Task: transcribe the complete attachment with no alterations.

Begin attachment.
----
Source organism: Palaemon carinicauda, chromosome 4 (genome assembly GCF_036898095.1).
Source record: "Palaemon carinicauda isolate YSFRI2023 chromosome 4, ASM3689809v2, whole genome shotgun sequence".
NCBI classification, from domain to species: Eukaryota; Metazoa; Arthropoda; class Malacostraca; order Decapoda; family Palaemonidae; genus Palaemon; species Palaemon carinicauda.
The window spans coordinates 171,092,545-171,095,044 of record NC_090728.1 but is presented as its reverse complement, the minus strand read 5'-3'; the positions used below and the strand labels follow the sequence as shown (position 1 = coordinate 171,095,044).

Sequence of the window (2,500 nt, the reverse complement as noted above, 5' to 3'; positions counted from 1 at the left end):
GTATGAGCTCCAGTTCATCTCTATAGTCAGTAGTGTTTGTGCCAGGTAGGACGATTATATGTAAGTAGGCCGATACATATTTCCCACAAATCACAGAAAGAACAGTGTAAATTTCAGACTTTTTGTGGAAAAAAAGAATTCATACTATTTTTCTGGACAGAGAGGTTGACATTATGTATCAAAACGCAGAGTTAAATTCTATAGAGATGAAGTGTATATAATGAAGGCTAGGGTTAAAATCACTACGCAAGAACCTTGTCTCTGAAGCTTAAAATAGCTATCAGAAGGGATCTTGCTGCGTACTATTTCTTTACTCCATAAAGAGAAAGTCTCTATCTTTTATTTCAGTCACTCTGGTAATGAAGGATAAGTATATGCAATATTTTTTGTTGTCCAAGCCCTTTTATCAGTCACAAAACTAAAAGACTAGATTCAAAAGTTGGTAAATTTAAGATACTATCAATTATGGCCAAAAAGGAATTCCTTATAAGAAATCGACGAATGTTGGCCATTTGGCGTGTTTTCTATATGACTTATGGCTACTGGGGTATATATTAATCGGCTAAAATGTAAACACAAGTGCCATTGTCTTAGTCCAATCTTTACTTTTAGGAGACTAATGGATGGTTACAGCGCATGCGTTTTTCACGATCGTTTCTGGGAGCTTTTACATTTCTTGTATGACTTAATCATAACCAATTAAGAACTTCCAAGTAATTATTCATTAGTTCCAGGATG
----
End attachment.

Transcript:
Source organism: Palaemon carinicauda, chromosome 4 (genome assembly GCF_036898095.1).
Source record: "Palaemon carinicauda isolate YSFRI2023 chromosome 4, ASM3689809v2, whole genome shotgun sequence".
NCBI classification, from domain to species: Eukaryota; Metazoa; Arthropoda; class Malacostraca; order Decapoda; family Palaemonidae; genus Palaemon; species Palaemon carinicauda.
The window spans coordinates 171,092,545-171,095,044 of record NC_090728.1 but is presented as its reverse complement, the minus strand read 5'-3'; the positions used below and the strand labels follow the sequence as shown (position 1 = coordinate 171,095,044).

Sequence of the window (2,500 nt, the reverse complement as noted above, 5' to 3'; positions counted from 1 at the left end):
GTATGAGCTCCAGTTCATCTCTATAGTCAGTAGTGTTTGTGCCAGGTAGGACGATTATATGTAAGTAGGCCGATACATATTTCCCACAAATCACAGAAAGAACAGTGTAAATTTCAGACTTTTTGTGGAAAAAAAGAATTCATACTATTTTTCTGGACAGAGAGGTTGACATTATGTATCAAAACGCAGAGTTAAATTCTATAGAGATGAAGTGTATATAATGAAGGCTAGGGTTAAAATCACTACGCAAGAACCTTGTCTCTGAAGCTTAAAATAGCTATCAGAAGGGATCTTGCTGCGTACTATTTCTTTACTCCATAAAGAGAAAGTCTCTATCTTTTATTTCAGTCACTCTGGTAATGAAGGATAAGTATATGCAATATTTTTTGTTGTCCAAGCCCTTTTATCAGTCACAAAACTAAAAGACTAGATTCAAAAGTTGGTAAATTTAAGATACTATCAATTATGGCCAAAAAGGAATTCCTTATAAGAAATCGACGAATGTTGGCCATTTGGCGTGTTTTCTATATGACTTATGGCTACTGGGGTATATATTAATCGGCTAAAATGTAAACACAAGTGCCATTGTCTTAGTCCAATCTTTACTTTTAGGAGACTAATGGATGGTTACAGCGCATGCGTTTTTCACGATCGTTTCTGGGAGCTTTTACATTTCTTGTATGACTTAATCATAACCAATTAAGAACTTCCAAGTAATTATTCATTAGTTCCAGGATG